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Thomas Paine – American Philosophy

By | 2017-08-14T13:00:34+00:00 August 14th, 2017|North America, Philosophy|

Thomas Paine (by Matthew Pratt, about 1790) In the late 1700s AD, around the same time that Voltaire, du Chatelet, and Rousseau were writing philosophy in France, and Hume was writing in England, Thomas Paine was writing philosophy in America. Paine was born in England, and his father was a Quaker, and owned a small business. Young Paine didn't go to [...]

African-Americans after slavery – Reconstruction

By | 2017-08-14T11:26:36+00:00 August 14th, 2017|History|

A 13-year-old boy sharecropping (1937) During the Civil War, in 1863 AD, President Lincoln announced the end of slavery. When the North won the war, in 1865, Congress and the states voted to change the Constitution to make slavery illegal. So all the people who were enslaved in the South became free. Some people chose to leave the plantations, now [...]

Early American government

By | 2017-08-12T07:35:09+00:00 August 12th, 2017|History|

Juan de Onate, the first Spanish governor, marked this rock in New Mexico to show he had been there (1605). Throughout the 1500s, the governments of North America were a lot like they had been before 1500. But two important things changed. One was that the Spanish settlers in the south-west set up a government there. [...]

Constitutional amendments – United States

By | 2017-08-11T22:22:52+00:00 August 11th, 2017|Government, North America|

The United States Bill of Rights Over the years since the Bill of Rights in 1791, Americans have not changed their Constitution very much. It's pretty hard to do: you have to get two-thirds of the House and the Senate to agree, and then you have to get 3/4 of the state legislatures to agree too, usually [...]

United States Constitution – American government

By | 2017-08-11T22:19:30+00:00 August 11th, 2017|Government, North America|

The United States Constitution The American Revolutionary War got the United States started as a new country in 1781 AD. Soon the leaders of the United States got together. They tried to write up some rules for how the government of this new country would work. Men came from all of the thirteen states (except Rhode Island). Benjamin [...]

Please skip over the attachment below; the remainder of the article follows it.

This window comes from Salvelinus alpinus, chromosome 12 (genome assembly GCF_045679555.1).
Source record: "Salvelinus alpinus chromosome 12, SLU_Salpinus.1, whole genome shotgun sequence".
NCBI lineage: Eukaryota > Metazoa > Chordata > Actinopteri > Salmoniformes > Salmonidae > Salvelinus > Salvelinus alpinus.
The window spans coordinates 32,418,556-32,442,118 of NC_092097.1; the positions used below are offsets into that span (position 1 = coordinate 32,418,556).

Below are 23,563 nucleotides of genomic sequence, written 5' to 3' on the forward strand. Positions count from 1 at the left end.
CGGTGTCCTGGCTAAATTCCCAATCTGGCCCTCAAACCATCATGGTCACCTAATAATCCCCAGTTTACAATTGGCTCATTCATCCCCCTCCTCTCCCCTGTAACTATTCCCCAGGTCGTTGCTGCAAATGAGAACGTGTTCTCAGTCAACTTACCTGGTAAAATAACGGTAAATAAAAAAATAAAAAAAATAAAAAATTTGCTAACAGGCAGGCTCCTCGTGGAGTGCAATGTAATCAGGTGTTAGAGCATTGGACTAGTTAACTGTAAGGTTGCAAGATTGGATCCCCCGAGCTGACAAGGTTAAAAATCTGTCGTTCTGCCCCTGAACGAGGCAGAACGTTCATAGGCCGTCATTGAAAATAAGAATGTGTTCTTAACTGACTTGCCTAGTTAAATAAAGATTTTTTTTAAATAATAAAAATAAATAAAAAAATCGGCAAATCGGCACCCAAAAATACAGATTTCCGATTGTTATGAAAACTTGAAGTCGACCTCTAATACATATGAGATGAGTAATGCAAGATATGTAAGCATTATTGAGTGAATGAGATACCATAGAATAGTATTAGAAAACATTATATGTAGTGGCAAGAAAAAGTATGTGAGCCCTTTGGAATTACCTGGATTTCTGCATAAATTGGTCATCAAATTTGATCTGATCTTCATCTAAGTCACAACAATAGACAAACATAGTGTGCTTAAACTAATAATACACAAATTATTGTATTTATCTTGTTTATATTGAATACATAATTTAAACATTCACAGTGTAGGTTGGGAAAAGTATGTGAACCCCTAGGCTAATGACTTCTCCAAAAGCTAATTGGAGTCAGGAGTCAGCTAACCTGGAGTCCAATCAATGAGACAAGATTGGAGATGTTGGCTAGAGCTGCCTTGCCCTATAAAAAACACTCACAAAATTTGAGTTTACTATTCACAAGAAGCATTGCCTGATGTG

Bill of Rights simplified – US Constitution

By | 2017-08-11T22:15:11+00:00 August 11th, 2017|Government, North America|

The United States Bill of Rights After the leaders of the new United States wrote the Constitution, they had to get the thirteen states to agree to it. Some of the states didn't want to agree unless they could add some specific rights for individual people. So in 1791 the United States added ten new rights to the [...]

Hume project – European philosophy

By | 2017-08-06T20:34:18+00:00 August 6th, 2017|Modern Europe, Philosophy|

David Hume, the European philosopher So David Hume died of cancer in 1776 AD, just as Americans were writing the Declaration of Independence. Hume's ideas had a huge effect on the Declaration of Independence, but he would probably have disagreed with Thomas Jefferson and the other Founding Fathers on some points too. What might Hume have [...]

Spain loses her colonies – 1800s

By | 2017-08-06T00:40:51+00:00 August 6th, 2017|History, Modern Europe|

Maria Christina Spain was among the first Western countries to get colonies in the 1500s, and it was among the first to lose its colonies in the 1800s. In 1821, Mexico and Peru both won their independence. At the same time, Spain began to rock back and forth between democracy and kings. King Ferdinand II began his reign [...]

Commune and Third Republic – France

By | 2017-08-05T09:26:50+00:00 August 5th, 2017|History, Modern Europe|

Napoleon III By the 1860s, France was nervously watching as the German states and Prussia combined into one country under Bismarck's control. In 1866, Napoleon III, the ruler of France, declared war on Germany, thinking to limit Germany's power. But instead, this was just the excuse Bismarck had been looking for. Prussia invaded France and totally [...]